Earlier this year, Vancouver City Council adopted the Zero Emissions Building Plan – an action plan that lays out a phased approach to combat and reduce carbon pollution in Vancouver. The plan establishes specific targets and actions to achieve zero emissions in all new buildings by 2030 i.e. the plan does not focus on retro-fitting buildings. Restaurants can continue to cook with natural gas and residents are not being asked to replace their gas appliances. Continue reading

City Council sends proposed “empty homes tax” out for public consultation

City HallOn its first session back from the summer hiatus, Vancouver City Council today discussed the topic item on the agenda: “Encouraging Homes for Renters: Emerging Approach on Empty Homes.Click here for the administrative report, and click here for the actual staff presentation. The Vancouver Sun has covered the story today: “Vancouver to launch public talks on empty homes tax” (by Matt Robinson). And below is the City’s media release, issued after the meeting.

 

Media release from City of Vancouver (20-Sept-2016)

Proposed Empty Homes Tax approved to go to public consultation: City staff to seek direction on exemptions and tax rate from Vancouver residents

Today City Council took next steps on a proposed new Empty Homes Tax to help relieve pressure on the rental housing market. City staff will now move forward with public consultation to provide homeowners with the opportunity to comment on the proposed tax. Continue reading

JARA Statement on REZONING – Joyce-Collingwood Station Precinct Plan and Related Rezonings (Public Hearing Tues, Sept 19)

jara-photo-17-sep-2016-joyce-collingwood-walkCaption: Taiko drummers leading the Community Celebration Walking Tour, part of the JARA organized Block Party held on September 17, 2016. The community mural by two Filipina artists, Aly d., Kim Villagante and youth reads, “home”.

INTRO: Joyce Area Residents Association (JARA) sent this statement to Vancouver Mayor and City Council on Sept. 19, in time for the Public Hearing starting 6 pm on Tuesday, Sept 20, 2016, for a major rezoning around this Skytrain station.* (Reprinted here with permission, but CityHallWatch added some bolding for emphasis. The statement raises concerns about loss of existing affordable housing, negative impacts on the community, unaddressed concerns about transportation/transit, and an unsatisfactory consultation process — asking Council to reject this rezoning and reconsider these key issues. CityHallWatch has added links and references at bottom.)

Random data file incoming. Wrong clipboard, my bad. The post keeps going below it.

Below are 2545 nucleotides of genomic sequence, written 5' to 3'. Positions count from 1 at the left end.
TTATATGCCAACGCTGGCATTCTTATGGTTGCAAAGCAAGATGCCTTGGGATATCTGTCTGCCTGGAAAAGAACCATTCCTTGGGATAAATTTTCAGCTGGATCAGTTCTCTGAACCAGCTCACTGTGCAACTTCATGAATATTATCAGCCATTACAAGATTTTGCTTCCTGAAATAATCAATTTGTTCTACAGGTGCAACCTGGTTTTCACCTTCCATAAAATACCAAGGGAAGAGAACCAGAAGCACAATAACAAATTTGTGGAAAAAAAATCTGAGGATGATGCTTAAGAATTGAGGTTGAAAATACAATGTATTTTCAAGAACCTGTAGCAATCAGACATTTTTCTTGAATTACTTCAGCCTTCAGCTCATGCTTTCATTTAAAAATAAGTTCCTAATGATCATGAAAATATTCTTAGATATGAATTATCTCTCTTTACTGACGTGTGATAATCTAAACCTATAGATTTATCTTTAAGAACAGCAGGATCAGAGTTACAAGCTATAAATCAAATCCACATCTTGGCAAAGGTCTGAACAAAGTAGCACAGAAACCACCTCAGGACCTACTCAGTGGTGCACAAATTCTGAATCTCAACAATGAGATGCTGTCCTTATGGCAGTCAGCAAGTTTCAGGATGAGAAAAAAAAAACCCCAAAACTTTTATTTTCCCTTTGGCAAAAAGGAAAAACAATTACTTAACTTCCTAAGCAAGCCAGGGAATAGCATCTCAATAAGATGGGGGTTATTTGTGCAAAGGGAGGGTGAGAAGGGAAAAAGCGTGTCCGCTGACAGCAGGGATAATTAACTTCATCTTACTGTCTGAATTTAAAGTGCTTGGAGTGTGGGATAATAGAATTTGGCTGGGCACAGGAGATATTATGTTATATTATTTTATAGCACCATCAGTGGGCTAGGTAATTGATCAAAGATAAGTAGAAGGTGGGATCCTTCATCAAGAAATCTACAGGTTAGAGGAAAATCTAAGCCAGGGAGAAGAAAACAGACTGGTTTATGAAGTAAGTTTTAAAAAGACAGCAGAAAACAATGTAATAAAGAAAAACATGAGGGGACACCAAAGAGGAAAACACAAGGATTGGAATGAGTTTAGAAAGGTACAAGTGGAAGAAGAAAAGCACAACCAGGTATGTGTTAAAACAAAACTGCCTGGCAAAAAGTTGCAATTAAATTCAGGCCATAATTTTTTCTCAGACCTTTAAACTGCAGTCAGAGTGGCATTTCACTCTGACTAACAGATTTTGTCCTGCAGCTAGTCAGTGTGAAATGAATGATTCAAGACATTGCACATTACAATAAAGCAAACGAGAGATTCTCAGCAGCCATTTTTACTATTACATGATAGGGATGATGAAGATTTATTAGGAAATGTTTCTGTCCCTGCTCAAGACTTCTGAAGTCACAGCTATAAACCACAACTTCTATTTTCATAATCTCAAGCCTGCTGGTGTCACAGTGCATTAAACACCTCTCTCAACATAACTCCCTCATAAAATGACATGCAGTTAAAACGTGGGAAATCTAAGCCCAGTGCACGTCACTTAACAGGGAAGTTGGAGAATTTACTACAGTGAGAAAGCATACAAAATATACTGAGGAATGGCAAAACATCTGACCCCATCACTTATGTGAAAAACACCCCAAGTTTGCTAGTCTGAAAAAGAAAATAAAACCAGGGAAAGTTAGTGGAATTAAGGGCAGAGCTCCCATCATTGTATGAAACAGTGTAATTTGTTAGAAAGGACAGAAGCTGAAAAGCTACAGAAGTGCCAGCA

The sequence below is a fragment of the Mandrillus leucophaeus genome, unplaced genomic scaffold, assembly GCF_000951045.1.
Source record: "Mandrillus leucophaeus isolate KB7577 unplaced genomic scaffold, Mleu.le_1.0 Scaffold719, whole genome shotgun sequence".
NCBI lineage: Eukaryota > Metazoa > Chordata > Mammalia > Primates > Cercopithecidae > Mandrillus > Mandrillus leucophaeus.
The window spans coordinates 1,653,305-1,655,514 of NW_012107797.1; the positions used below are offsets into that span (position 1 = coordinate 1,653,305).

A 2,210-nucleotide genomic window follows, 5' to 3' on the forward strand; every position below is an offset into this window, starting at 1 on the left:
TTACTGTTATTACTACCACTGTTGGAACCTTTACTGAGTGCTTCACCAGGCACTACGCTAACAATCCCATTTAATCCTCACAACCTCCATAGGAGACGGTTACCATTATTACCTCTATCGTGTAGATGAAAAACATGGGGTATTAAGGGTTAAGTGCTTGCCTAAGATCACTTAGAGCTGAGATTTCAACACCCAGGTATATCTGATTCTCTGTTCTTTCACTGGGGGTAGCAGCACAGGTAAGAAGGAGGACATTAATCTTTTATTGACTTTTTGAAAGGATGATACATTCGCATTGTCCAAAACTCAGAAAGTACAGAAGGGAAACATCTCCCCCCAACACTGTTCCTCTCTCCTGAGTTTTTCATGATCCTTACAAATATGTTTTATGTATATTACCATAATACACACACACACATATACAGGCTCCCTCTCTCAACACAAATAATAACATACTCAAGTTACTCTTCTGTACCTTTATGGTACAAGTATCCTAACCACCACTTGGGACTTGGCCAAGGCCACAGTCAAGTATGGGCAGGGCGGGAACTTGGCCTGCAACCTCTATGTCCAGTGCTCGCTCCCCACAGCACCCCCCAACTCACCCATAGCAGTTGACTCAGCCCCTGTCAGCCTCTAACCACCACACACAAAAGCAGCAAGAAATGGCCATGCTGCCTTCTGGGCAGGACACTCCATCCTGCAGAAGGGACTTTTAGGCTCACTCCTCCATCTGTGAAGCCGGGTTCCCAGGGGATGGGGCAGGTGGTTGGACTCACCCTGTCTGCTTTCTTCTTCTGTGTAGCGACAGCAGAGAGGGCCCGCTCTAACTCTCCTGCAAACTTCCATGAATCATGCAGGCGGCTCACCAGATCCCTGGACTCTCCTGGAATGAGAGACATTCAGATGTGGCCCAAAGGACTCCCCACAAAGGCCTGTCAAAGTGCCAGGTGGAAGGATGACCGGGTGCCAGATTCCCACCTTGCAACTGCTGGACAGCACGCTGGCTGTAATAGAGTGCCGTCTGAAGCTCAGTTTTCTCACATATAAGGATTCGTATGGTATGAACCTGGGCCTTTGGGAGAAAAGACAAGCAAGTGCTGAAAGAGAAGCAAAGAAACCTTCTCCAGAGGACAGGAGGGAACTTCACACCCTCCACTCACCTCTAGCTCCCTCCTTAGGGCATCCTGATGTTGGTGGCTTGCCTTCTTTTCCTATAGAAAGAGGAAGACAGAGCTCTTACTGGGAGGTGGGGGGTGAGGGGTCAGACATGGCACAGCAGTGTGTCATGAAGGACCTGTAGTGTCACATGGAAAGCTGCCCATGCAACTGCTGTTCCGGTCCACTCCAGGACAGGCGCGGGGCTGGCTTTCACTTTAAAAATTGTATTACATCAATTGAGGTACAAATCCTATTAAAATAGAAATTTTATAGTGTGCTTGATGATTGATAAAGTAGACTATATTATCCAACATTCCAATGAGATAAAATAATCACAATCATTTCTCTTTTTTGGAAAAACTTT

Dear Mayor and Vancouver City Council,

In response to the “REZONING: Joyce-Collingwood Station Precinct Plan and Related Rezonings”, the Joyce Area Residents Association (JARA) would like to offer our comments in opposition to the proposed rezonings in our neighbourhood.

You may recall a group of passionate community members, from youth to seniors, who came down to City Hall to offer comments on rushed development in our community in June this year. Rapid growth inherently conflicts with Vancouver’s goal to become the greenest city. We urge City Council to carefully consider the following before making a decision about the proposed mass rezoning.

High Renter Population/Current Affordability

The high renter population in the neighbourhood must be considered. As indicated in the plan, 46 percent of 6,300 home dwellings are rented by individuals and families. Many have chosen to stay as renting has always been a more affordable option. However, with the current state of growing unaffordability in the city, unprotected and displaced renters will be left with no other options for housing. Many renters are currently spending somewhere between 30 to 50 per cent of their income on rent. As a result, new development does not guarantee that current renters will be able to afford the units. There is an urgent need for more non-market rentals, especially in a neighbourhood with such high percentages of low-income, immigrant families and seniors.

Transit Convenience & Services

The City of Vancouver has already found that Renfrew-Collingwood area has a higher representation of low-income and immigrant residents compared to the city-wide average. In addition, the neighbourhood is also home to one of the highest proportions of seniors. Continue reading